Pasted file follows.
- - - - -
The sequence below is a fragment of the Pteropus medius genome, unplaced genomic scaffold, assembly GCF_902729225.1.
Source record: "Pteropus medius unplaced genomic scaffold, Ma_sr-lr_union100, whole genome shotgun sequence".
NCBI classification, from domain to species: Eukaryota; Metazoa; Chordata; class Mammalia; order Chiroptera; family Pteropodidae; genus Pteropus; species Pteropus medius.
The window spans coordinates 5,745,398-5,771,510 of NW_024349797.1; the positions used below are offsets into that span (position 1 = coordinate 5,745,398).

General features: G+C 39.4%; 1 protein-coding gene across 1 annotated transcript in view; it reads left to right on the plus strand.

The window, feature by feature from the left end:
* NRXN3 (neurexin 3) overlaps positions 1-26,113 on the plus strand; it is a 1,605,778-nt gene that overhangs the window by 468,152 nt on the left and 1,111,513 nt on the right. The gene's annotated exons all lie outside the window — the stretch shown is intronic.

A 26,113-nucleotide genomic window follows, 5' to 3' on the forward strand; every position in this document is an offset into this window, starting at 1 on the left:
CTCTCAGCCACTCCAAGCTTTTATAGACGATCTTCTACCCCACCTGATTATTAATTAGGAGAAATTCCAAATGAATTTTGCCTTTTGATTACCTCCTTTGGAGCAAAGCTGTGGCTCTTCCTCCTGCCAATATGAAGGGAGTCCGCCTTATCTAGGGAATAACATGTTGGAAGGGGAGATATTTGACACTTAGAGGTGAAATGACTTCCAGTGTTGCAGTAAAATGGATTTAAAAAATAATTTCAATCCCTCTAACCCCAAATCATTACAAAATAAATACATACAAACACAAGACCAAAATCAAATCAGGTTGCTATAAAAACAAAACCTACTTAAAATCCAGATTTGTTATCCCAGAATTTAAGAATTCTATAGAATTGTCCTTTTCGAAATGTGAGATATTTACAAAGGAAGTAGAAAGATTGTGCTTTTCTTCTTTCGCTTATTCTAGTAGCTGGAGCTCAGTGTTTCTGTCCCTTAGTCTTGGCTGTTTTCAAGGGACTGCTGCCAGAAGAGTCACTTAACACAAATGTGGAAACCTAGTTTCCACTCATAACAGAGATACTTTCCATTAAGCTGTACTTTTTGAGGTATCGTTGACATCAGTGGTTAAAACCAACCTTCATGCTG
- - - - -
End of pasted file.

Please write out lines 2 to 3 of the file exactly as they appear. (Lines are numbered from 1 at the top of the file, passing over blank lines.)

Source record: "Pteropus medius unplaced genomic scaffold, Ma_sr-lr_union100, whole genome shotgun sequence".
NCBI classification, from domain to species: Eukaryota; Metazoa; Chordata; class Mammalia; order Chiroptera; family Pteropodidae; genus Pteropus; species Pteropus medius.